Located on the southwestern slopes of Mount Agung, Mother Temple, Besakih is the largest, most important and the most sacred in Bali. Being the holiest temple on the island there are at least 70 ceremonies that take place every year.

Due to the size and location of this temple, a whole day is needed to visit. (Many locals visit this temple as a pilgrimage, if that gives you any indication.) It has three main temples dedicated to the Hindu trinity. In 1963, the temple survived a volcano eruption many believed to be a miracle. 

6. Goa Gajah

Also known as the elephant cave. There are no elephants, though! This temple is very unique due to the ornate doorway, which leads through a cave. This very small temple is home to beautiful banyan trees. Outside, there is a pool with a shower for taking holy water for ceremonial purposes. This shower is made in the form of five angel statues.

7. Tirta Empul

Also known as the holy spring temple, Tirta Empul is built around the sacred spring at Tampak Siring, which is believed to have curative powers. The most visited temple in the Ubud area, it's believed that the holy water removes all the negative things in your body and soul. The Tirta Empul is dedicated to Vishnu, the Hindu God of Water.

8. Gunung Kawi Temple

The main temple site consists of 10 beautifully carved shrines.The shrines also provide a lot of historical insight into the past lives of the Balinese people. When visiting you walk through a stone archway with pillars, each holding a vase full of holy water. You sprinkle this water onto yourself before further entering as a sign of purification. This temple reflects the idea that Buddhism and Hinduism both co-existed in harmony due to the many statues and meditation sites. Even former President Obama visited this site!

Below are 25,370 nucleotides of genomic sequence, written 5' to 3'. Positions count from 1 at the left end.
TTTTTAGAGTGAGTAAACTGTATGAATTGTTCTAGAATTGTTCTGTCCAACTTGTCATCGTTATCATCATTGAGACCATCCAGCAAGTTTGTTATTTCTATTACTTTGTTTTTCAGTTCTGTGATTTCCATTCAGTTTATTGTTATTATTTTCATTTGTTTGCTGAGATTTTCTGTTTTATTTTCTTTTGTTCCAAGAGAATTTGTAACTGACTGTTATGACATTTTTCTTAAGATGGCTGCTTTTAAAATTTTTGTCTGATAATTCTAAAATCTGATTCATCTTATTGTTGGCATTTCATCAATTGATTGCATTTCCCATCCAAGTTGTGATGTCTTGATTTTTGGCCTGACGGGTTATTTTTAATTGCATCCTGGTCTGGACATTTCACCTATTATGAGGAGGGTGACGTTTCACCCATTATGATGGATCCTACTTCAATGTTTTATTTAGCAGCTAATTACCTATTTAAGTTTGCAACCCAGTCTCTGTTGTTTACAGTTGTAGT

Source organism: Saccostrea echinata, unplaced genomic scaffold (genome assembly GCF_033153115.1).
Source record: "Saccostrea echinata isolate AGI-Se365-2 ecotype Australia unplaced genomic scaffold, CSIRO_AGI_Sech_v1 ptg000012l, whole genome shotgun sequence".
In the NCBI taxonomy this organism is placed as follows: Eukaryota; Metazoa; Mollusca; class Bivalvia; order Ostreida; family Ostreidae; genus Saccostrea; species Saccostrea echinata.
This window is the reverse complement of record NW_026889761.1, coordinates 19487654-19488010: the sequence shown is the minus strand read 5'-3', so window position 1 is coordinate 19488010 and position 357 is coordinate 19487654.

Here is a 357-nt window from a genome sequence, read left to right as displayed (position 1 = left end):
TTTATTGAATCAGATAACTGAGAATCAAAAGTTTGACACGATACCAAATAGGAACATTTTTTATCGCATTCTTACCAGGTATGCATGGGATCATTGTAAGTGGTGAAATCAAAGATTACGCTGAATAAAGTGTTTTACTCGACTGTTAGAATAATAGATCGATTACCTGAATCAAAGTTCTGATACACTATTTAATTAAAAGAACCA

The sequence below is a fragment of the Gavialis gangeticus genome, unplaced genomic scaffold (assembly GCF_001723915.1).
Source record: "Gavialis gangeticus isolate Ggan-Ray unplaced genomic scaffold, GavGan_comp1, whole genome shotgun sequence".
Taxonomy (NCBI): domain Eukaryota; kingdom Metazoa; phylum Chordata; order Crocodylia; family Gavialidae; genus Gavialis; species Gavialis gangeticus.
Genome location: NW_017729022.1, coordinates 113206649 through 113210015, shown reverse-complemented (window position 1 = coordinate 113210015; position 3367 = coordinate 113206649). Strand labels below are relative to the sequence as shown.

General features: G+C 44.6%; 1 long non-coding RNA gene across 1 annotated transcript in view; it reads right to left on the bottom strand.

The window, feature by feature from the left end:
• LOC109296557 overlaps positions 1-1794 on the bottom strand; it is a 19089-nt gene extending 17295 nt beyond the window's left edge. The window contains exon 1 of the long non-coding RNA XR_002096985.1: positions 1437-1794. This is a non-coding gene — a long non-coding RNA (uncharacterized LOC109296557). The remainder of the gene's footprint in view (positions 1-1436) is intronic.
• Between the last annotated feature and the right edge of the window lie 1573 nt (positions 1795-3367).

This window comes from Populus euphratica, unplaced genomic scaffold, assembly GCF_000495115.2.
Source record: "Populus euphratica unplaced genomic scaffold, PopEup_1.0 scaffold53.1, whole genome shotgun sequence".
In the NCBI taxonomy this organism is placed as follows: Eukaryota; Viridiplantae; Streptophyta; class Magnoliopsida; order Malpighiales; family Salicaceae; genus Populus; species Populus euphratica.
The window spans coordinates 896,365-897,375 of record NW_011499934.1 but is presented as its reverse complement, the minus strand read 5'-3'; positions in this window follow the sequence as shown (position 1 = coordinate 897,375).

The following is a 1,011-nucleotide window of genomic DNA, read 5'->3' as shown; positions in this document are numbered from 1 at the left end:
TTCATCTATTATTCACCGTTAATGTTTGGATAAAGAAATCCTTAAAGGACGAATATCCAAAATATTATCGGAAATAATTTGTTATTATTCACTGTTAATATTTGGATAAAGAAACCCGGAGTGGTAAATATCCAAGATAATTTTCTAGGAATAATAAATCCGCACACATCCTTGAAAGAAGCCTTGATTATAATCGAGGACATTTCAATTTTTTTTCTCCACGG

9. Lempuyang Temple

The "instagram temple" or Gates of Heaven, Lempuyang is one of the most Instagrammed temples in Bali due to the mirror reflections—but these are actually fake! There is no water or lake at this temple, simply a man holding a mirror attached to your phone!

Located in the Karangasem regency amongst the highlands of Mount Lempuyang, it is known as one of the most sacred parts of the island of Bali. This temple is known for its long queues to take pictures at the famous Gates of Heaven. People have been known to wait over two hours to take a photo! 

10. Ubud Royal Palace

One of the most prominent landmarks in Ubud serving the royal family, also well-known as Puri Saren Ageng. The front main section is open during the day for photo opportunities. There is also traditional dances that take place here every day. Despite being recently renovated the temple has many original ornate details. The style of this palace is influenced by Hinduism philosophy. It is also known as a centre for art and culture with many events taking place here.  

Many of the temples have strict rules and dress codes so be sure to read up before you travel.

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Published in Work Abroad Blogs
Hayley Duszynski

Hayley Duszynski is a designer, doodler, writer and picture taker. She began blogging for Verge as an intern in China. Now, she is working remotely as a digital nomad in Southeast Asia, where she's trying not to get eaten alive by insects.